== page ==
One Health in Madagascar Field Mission, Day One

posted in: International Conservation | 0

Hi, I’m Conservation Genomics Scientist, Rachel Johnston. I’m here in Madagascar to perform animal health assessments and collect samples for genetics research as part of Zoo New England’s One Health initiative. I’m working alongside veterinarians Chris Bonar (Zoo New England) and Jeffrey Wyatt (University of Rochester), as well as 10 Malagasy biologists from Center Val Bio.

This past year, Zoo New England grew its roster of innovative international partnerships with a new effort in Madagascar, led by the non-governmental organization, Health In Harmony, to improve the conservation status of several species of lemurs and other rare wildlife in a special reserve in southeast Madagascar, while also investing in the health care, food security and economic opportunities designed by Malagasy community members who live around the forest.

Health in Harmony promotes more sustainable livelihoods based on the premise of “radical listening,” in which communities are asked what they see as solutions to reduce reliance on forest degradation. Health in Harmony then works with the communities to implement those solutions. As these improvements are made, teams of skilled technicians, funded by Zoo New England, conduct rapid biodiversity assessments of Manombo Rainforest. Field missions, like the one I’m on today, document species richness and population abundance of mammals, amphibians, reptiles, birds and plants.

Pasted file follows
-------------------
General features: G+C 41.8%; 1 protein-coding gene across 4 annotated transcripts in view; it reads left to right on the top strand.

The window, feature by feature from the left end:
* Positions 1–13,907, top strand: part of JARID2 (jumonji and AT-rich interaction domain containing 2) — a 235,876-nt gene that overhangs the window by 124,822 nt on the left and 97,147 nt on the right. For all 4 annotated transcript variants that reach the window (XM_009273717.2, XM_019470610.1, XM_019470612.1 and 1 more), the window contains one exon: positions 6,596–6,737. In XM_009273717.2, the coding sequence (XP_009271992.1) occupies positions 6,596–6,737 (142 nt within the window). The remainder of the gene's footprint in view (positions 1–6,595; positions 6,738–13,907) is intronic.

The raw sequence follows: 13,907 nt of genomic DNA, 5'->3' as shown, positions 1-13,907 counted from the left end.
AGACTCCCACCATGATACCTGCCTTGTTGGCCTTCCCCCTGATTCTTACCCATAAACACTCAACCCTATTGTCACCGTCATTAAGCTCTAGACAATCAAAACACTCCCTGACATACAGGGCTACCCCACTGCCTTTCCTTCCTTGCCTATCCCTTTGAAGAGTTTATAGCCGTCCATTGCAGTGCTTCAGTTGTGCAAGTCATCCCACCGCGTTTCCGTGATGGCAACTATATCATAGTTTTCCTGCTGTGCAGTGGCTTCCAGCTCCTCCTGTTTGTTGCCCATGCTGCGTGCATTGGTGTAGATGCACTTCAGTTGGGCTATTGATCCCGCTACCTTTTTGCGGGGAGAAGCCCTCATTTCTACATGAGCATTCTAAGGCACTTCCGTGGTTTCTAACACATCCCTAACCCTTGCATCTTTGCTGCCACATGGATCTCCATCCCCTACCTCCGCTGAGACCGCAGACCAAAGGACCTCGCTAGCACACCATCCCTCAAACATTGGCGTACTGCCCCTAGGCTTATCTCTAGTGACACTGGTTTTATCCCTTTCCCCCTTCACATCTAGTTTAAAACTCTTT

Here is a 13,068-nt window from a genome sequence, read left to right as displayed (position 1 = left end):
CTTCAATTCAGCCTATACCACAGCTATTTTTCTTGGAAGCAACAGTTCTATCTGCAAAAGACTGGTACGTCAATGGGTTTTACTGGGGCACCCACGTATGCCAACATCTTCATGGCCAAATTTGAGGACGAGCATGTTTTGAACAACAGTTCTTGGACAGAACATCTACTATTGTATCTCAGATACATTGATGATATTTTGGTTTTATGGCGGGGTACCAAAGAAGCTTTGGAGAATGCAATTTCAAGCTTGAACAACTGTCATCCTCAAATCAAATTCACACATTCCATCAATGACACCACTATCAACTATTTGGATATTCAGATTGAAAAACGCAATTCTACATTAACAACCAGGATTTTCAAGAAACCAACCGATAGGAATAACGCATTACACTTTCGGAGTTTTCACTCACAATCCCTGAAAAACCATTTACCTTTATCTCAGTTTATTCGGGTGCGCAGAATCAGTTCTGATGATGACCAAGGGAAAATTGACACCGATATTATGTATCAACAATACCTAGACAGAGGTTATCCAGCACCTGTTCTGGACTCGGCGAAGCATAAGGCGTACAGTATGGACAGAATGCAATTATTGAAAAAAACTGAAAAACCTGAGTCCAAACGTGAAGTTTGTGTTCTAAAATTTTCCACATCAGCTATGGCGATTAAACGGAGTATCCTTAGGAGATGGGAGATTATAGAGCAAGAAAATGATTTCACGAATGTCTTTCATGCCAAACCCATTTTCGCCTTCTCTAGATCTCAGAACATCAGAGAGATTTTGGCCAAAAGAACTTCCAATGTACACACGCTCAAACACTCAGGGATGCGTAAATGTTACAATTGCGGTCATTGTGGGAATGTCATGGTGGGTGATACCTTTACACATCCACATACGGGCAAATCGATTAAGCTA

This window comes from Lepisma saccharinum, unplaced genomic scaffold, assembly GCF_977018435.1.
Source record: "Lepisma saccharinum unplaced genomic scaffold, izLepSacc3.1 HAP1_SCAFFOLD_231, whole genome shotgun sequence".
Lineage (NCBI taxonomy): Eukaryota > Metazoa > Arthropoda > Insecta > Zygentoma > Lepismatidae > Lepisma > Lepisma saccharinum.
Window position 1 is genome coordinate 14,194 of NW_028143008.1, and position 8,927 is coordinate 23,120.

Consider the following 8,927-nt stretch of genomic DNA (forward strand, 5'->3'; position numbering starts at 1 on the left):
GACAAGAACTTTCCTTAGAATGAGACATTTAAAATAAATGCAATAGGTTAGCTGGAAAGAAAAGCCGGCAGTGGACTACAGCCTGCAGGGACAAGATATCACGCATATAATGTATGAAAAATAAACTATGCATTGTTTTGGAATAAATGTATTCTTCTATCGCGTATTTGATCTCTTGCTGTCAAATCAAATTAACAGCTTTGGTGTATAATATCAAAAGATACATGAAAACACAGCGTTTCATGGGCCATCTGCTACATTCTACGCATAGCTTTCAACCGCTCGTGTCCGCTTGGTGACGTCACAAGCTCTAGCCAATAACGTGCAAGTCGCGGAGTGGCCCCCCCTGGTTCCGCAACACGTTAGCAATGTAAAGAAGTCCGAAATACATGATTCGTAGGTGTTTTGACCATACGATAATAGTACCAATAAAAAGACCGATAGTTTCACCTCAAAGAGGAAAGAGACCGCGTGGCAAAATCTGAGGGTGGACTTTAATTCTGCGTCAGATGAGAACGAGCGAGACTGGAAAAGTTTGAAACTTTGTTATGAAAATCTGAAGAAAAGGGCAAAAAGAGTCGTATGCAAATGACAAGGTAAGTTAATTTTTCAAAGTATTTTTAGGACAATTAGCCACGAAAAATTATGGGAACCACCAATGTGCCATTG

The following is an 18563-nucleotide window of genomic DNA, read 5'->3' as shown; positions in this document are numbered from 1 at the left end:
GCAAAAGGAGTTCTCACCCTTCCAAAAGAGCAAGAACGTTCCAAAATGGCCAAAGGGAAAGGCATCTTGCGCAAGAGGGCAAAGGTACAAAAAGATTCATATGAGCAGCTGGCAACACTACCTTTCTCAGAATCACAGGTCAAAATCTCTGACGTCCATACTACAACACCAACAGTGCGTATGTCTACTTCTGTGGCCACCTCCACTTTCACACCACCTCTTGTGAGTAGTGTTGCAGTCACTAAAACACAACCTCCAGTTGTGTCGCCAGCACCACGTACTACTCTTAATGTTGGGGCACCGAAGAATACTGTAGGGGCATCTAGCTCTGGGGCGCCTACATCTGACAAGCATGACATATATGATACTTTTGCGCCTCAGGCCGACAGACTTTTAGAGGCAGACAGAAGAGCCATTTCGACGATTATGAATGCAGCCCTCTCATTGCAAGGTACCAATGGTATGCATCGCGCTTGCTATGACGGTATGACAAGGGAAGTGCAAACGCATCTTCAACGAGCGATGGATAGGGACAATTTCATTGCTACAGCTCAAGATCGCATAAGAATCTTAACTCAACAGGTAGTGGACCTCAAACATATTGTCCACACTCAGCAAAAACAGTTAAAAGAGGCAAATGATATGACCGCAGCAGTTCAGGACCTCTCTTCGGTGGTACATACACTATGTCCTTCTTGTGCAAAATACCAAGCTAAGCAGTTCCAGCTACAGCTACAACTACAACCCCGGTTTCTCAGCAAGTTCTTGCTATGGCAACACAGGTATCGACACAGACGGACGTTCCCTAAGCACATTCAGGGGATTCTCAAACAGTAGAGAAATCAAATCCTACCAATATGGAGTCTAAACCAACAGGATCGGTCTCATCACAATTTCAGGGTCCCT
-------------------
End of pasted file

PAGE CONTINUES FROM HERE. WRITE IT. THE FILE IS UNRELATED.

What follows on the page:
Field Mission: Day One

CVB Team
Center Val Bio (CVB) Team

Yesterday we completed half the drive from Madagascar’s capital, Antananarivo, to the Manombo Special Reserve, the jungle oasis we are journeying to in order to perform biodiversity assessments and animal health surveys and sampling. We stayed the night at Center Val Bio (CVB), a beautiful research center located at Ranamofana National Park.

This morning we met with our 10 CVB biologist team members, who will be carrying out biodiversity assessments within the Manombo Special Reserve. It quickly became clear that the CVB biologists are some of the best and brightest biologists I’ve met, and everyone is enthusiastic about the field expedition. We’re excited to get started!